User interfaces 106(1)-106(C) are user interaction devices, which as used herein are devices that can be used to provide interaction with a user. User interfaces 106(1)-106(C) allow prospective vendors to transmit bids in response to bid invitations. Examples of user interaction devices include a client computer having a graphical user interface (GUI), a Web browser, a phone, cellular phone, or a personal data assistant through which a user can interact with an implementation of the system and techniques described here. Such devices may comprise an output device (e.g., liquid crystal display (LCD), cathode ray tube (CRT), or ear-piece) for displaying information to a user and an input device (e.g., keyboard, mouse, trackball, keypad) by which the user can provide input to the computer. Under interaction devices may provide to the user any form of sensory feedback (e.g., visual feedback, auditory feedback, or tactile feedback) and input from the user can be received in any form including acoustic, speech, or tactile input. User interfaces 106(1)-106(C) are typically front-end devices.

Processing servers 108(1)-108(C) are software and/or hardware that perform a specific service or function. Processing servers 108(1)-108(C) operate with any client software that requests a specific service and may assist in processing supplier relationship management services.

The components of bidding system 100 can be interconnected by any form of medium or digital data communication, including a local area network, and a wide area network. Bidding system 100 can be implemented in a computing system that includes any combination of one or more back-end components (e.g., as a data servers), middleware components (e.g., application servers), or front-end components (user interfaces). In an alternate embodiment of the invention, bidding system 100 is a single processing system.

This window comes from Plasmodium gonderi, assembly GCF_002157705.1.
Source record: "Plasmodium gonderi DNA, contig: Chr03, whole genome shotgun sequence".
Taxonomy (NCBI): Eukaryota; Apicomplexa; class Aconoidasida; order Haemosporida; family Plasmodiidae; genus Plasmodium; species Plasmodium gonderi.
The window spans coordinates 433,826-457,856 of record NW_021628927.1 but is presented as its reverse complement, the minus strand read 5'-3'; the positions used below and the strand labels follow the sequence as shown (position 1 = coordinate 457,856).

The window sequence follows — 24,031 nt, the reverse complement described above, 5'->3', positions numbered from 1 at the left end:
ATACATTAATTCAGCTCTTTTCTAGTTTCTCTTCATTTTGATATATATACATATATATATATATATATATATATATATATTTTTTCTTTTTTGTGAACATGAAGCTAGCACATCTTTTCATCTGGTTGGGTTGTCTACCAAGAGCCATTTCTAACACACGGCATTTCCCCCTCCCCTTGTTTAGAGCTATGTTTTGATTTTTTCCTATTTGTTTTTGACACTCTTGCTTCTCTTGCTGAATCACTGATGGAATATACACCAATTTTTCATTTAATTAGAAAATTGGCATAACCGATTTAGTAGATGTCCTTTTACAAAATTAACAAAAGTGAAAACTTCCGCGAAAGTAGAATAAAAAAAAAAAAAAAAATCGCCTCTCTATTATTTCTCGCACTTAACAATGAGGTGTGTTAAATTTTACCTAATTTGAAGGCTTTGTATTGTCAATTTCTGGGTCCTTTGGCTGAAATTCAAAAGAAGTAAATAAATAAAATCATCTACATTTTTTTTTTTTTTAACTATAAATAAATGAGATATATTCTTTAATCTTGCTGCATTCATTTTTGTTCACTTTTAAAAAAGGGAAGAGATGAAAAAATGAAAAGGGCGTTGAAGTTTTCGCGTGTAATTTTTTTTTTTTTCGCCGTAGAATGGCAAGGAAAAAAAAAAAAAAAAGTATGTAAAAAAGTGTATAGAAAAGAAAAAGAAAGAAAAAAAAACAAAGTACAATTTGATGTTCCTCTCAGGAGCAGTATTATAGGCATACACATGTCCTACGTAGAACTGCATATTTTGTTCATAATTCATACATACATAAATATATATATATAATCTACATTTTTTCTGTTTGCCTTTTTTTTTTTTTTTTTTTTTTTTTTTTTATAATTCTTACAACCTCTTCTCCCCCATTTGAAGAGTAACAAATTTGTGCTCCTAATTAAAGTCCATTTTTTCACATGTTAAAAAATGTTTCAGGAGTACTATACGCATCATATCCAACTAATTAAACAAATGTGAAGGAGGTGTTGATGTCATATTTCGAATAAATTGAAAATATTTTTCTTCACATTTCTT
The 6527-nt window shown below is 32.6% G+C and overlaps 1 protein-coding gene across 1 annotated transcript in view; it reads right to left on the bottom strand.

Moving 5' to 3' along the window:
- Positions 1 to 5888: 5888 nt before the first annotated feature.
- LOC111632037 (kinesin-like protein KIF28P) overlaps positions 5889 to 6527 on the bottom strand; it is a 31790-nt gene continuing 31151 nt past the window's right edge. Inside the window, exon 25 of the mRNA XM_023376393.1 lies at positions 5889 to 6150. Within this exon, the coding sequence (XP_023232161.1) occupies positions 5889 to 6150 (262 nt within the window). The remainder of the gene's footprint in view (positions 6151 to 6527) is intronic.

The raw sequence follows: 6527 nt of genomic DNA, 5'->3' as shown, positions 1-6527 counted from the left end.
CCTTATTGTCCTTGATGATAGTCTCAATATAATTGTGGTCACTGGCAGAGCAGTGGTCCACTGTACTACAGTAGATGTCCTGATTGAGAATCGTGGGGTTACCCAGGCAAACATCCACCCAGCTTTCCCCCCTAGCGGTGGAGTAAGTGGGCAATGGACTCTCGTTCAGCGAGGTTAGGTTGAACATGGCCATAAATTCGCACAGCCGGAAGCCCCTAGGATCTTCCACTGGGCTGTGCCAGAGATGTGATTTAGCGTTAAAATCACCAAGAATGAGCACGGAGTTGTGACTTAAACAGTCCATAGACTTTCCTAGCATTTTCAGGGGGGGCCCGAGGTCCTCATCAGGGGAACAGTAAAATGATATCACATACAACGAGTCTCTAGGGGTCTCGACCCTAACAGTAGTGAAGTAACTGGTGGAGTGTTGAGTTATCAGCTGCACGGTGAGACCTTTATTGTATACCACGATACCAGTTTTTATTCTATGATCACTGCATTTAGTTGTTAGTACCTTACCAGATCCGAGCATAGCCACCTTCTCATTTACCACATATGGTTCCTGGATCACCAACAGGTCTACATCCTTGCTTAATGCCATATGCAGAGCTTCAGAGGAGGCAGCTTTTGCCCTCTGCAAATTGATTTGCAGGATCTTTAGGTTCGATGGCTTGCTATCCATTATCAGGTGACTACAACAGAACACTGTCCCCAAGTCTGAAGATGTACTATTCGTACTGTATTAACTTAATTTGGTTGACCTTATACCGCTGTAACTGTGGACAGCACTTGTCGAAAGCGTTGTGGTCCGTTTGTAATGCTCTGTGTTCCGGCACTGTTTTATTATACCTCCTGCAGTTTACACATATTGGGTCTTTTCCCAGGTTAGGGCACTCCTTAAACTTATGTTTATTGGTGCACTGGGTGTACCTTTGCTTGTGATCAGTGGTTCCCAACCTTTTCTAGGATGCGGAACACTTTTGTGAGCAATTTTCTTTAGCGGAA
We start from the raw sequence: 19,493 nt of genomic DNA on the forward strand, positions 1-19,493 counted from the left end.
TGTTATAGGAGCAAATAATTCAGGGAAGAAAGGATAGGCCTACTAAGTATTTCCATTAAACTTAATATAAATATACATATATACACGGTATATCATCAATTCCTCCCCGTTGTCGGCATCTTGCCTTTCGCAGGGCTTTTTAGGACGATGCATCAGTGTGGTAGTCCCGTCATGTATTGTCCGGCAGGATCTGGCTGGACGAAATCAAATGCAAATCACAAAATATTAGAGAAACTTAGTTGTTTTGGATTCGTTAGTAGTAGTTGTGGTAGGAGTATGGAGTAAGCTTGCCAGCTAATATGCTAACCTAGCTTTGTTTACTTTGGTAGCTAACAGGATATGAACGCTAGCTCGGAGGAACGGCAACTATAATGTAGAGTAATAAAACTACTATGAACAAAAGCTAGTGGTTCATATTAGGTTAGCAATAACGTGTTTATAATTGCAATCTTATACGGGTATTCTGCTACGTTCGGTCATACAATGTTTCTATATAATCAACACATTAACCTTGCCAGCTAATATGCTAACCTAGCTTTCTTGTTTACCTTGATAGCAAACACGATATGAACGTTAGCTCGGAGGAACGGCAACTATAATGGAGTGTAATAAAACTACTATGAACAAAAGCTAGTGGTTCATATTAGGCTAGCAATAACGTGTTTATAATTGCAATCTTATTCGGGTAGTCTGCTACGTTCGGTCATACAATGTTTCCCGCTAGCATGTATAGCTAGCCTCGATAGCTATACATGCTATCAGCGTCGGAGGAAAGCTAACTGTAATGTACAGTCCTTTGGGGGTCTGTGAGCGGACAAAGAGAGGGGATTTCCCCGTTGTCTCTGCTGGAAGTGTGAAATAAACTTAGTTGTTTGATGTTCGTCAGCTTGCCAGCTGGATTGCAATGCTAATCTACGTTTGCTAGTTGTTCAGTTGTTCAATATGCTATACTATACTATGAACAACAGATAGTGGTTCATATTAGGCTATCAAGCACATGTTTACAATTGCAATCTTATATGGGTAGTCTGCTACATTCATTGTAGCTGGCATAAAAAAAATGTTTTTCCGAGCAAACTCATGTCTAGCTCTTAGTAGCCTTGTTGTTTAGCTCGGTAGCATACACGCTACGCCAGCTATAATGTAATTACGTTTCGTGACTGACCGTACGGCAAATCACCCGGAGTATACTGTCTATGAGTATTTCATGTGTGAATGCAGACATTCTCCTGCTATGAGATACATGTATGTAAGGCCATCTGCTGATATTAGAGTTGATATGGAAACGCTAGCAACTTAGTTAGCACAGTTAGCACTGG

FIG. 2a shows operation of a bidding system 100 according to an embodiment of the present invention. In step 201, a prospective purchaser creates a bid invitation that may describe the importance of requested items and their attributes. The prospective purchaser may use user interface 106(1) to create the bid invitation. The prospective purchaser may also describe the degree of satisfaction of potential attribute values.

In step 204, the system stores bid invitation information. In step 203, bidder A submits a bid in response to the bid invitation using, for example, user interface 106(2). In step 205, bidder B submits a bid in response to the bid invitation, using, for example, user interface 106(B).

In step 206, the system calculates quantitative values of the bids.

In step 207, the prospective purchaser selects a bid using, for example, user interface 106(1).